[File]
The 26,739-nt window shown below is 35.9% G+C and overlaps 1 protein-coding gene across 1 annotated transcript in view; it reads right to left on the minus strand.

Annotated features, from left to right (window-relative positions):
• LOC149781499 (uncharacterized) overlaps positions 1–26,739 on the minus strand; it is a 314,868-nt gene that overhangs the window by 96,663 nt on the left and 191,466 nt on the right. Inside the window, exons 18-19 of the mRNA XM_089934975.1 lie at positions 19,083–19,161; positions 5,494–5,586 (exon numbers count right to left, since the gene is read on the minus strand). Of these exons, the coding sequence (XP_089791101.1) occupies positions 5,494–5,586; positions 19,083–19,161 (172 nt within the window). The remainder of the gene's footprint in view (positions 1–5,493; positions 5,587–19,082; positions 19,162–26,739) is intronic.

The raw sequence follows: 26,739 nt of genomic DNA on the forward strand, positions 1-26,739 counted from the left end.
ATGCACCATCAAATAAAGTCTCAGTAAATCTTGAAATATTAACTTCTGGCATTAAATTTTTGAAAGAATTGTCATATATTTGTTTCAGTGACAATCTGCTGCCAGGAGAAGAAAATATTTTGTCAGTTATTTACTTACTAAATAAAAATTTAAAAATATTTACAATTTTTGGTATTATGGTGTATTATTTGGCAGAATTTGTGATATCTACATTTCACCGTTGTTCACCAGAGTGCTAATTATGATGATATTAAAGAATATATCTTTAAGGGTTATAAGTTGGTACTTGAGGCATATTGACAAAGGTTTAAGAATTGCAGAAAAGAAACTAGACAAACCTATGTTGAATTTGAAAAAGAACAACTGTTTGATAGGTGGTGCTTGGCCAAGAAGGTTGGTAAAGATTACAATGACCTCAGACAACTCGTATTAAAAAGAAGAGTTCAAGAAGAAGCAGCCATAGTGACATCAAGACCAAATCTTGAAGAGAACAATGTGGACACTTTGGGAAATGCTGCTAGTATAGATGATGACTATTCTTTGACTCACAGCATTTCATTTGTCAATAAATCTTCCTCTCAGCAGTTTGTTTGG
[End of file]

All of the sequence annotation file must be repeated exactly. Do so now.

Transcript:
The 26,739-nt window shown below is 35.9% G+C and overlaps 1 protein-coding gene across 1 annotated transcript in view; it reads right to left on the minus strand.

Annotated features, from left to right (window-relative positions):
• LOC149781499 (uncharacterized) overlaps positions 1–26,739 on the minus strand; it is a 314,868-nt gene that overhangs the window by 96,663 nt on the left and 191,466 nt on the right. Inside the window, exons 18-19 of the mRNA XM_089934975.1 lie at positions 19,083–19,161; positions 5,494–5,586 (exon numbers count right to left, since the gene is read on the minus strand). Of these exons, the coding sequence (XP_089791101.1) occupies positions 5,494–5,586; positions 19,083–19,161 (172 nt within the window). The remainder of the gene's footprint in view (positions 1–5,493; positions 5,587–19,082; positions 19,162–26,739) is intronic.

The raw sequence follows: 26,739 nt of genomic DNA on the forward strand, positions 1-26,739 counted from the left end.
ATGCACCATCAAATAAAGTCTCAGTAAATCTTGAAATATTAACTTCTGGCATTAAATTTTTGAAAGAATTGTCATATATTTGTTTCAGTGACAATCTGCTGCCAGGAGAAGAAAATATTTTGTCAGTTATTTACTTACTAAATAAAAATTTAAAAATATTTACAATTTTTGGTATTATGGTGTATTATTTGGCAGAATTTGTGATATCTACATTTCACCGTTGTTCACCAGAGTGCTAATTATGATGATATTAAAGAATATATCTTTAAGGGTTATAAGTTGGTACTTGAGGCATATTGACAAAGGTTTAAGAATTGCAGAAAAGAAACTAGACAAACCTATGTTGAATTTGAAAAAGAACAACTGTTTGATAGGTGGTGCTTGGCCAAGAAGGTTGGTAAAGATTACAATGACCTCAGACAACTCGTATTAAAAAGAAGAGTTCAAGAAGAAGCAGCCATAGTGACATCAAGACCAAATCTTGAAGAGAACAATGTGGACACTTTGGGAAATGCTGCTAGTATAGATGATGACTATTCTTTGACTCACAGCATTTCATTTGTCAATAAATCTTCCTCTCAGCAGTTTGTTTGG